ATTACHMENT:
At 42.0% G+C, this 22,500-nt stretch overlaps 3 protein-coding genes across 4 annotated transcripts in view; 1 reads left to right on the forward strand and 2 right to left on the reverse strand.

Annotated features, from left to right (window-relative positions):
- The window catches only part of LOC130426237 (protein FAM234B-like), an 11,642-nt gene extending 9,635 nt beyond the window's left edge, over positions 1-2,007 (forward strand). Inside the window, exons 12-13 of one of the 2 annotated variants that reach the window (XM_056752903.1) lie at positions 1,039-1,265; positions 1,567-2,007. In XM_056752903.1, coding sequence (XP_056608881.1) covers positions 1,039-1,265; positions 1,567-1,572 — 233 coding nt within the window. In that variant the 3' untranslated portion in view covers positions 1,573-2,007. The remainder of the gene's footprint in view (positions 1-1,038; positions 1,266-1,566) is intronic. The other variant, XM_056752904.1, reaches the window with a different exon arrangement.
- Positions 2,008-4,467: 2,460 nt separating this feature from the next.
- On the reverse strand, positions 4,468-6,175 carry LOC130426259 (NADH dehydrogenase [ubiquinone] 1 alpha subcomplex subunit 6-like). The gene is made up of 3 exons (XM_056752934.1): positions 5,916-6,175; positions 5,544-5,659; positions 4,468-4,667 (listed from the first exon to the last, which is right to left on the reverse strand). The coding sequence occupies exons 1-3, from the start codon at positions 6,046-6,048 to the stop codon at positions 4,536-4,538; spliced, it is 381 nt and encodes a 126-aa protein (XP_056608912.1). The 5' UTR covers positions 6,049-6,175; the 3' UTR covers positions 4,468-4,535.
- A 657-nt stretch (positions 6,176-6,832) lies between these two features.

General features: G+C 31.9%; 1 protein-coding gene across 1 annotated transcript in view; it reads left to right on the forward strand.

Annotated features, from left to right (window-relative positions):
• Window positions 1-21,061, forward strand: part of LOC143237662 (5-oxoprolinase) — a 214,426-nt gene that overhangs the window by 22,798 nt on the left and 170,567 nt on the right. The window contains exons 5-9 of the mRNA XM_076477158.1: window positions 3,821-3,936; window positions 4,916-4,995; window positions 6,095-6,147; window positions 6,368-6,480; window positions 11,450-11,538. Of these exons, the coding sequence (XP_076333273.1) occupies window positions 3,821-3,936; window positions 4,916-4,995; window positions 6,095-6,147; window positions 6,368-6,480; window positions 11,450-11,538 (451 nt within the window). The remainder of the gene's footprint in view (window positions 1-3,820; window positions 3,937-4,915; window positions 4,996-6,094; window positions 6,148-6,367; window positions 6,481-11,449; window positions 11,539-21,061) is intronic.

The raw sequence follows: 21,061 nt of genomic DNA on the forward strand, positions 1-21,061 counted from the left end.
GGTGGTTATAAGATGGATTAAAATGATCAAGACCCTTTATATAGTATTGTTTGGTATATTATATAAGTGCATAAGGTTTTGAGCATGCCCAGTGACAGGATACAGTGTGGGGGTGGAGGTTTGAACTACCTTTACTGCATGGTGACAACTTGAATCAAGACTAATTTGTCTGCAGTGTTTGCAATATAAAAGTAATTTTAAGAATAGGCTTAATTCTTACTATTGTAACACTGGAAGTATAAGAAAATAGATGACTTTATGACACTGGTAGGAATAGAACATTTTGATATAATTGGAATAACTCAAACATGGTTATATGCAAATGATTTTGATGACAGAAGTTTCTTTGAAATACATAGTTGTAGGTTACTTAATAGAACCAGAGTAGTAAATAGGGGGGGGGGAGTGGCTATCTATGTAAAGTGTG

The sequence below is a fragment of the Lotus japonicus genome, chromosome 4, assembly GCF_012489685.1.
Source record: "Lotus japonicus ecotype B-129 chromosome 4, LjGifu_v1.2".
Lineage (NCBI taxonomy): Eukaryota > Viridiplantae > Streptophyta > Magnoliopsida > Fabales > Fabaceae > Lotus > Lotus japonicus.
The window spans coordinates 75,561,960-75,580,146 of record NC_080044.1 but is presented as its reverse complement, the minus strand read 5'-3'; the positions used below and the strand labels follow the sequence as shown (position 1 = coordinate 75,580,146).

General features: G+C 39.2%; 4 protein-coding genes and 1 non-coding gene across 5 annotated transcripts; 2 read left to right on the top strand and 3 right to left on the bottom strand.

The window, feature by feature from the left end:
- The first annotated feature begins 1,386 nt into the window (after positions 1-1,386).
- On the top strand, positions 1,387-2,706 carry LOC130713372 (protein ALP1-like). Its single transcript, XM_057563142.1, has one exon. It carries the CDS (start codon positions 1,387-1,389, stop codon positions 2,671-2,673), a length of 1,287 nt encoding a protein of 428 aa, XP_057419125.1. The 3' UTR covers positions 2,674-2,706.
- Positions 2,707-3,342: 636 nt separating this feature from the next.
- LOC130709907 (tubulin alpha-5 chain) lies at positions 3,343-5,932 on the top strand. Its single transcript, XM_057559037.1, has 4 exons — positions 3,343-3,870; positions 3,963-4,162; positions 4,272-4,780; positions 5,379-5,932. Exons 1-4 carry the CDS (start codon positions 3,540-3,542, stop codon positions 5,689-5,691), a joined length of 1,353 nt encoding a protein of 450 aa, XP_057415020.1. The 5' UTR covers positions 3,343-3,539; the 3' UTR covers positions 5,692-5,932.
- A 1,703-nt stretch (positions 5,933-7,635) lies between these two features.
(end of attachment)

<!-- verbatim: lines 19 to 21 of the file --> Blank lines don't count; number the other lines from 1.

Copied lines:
- On the top strand, positions 1,387-2,706 carry LOC130713372 (protein ALP1-like). Its single transcript, XM_057563142.1, has one exon. It carries the CDS (start codon positions 1,387-1,389, stop codon positions 2,671-2,673), a length of 1,287 nt encoding a protein of 428 aa, XP_057419125.1. The 3' UTR covers positions 2,674-2,706.
- Positions 2,707-3,342: 636 nt separating this feature from the next.
- LOC130709907 (tubulin alpha-5 chain) lies at positions 3,343-5,932 on the top strand. Its single transcript, XM_057559037.1, has 4 exons — positions 3,343-3,870; positions 3,963-4,162; positions 4,272-4,780; positions 5,379-5,932. Exons 1-4 carry the CDS (start codon positions 3,540-3,542, stop codon positions 5,689-5,691), a joined length of 1,353 nt encoding a protein of 450 aa, XP_057415020.1. The 5' UTR covers positions 3,343-3,539; the 3' UTR covers positions 5,692-5,932.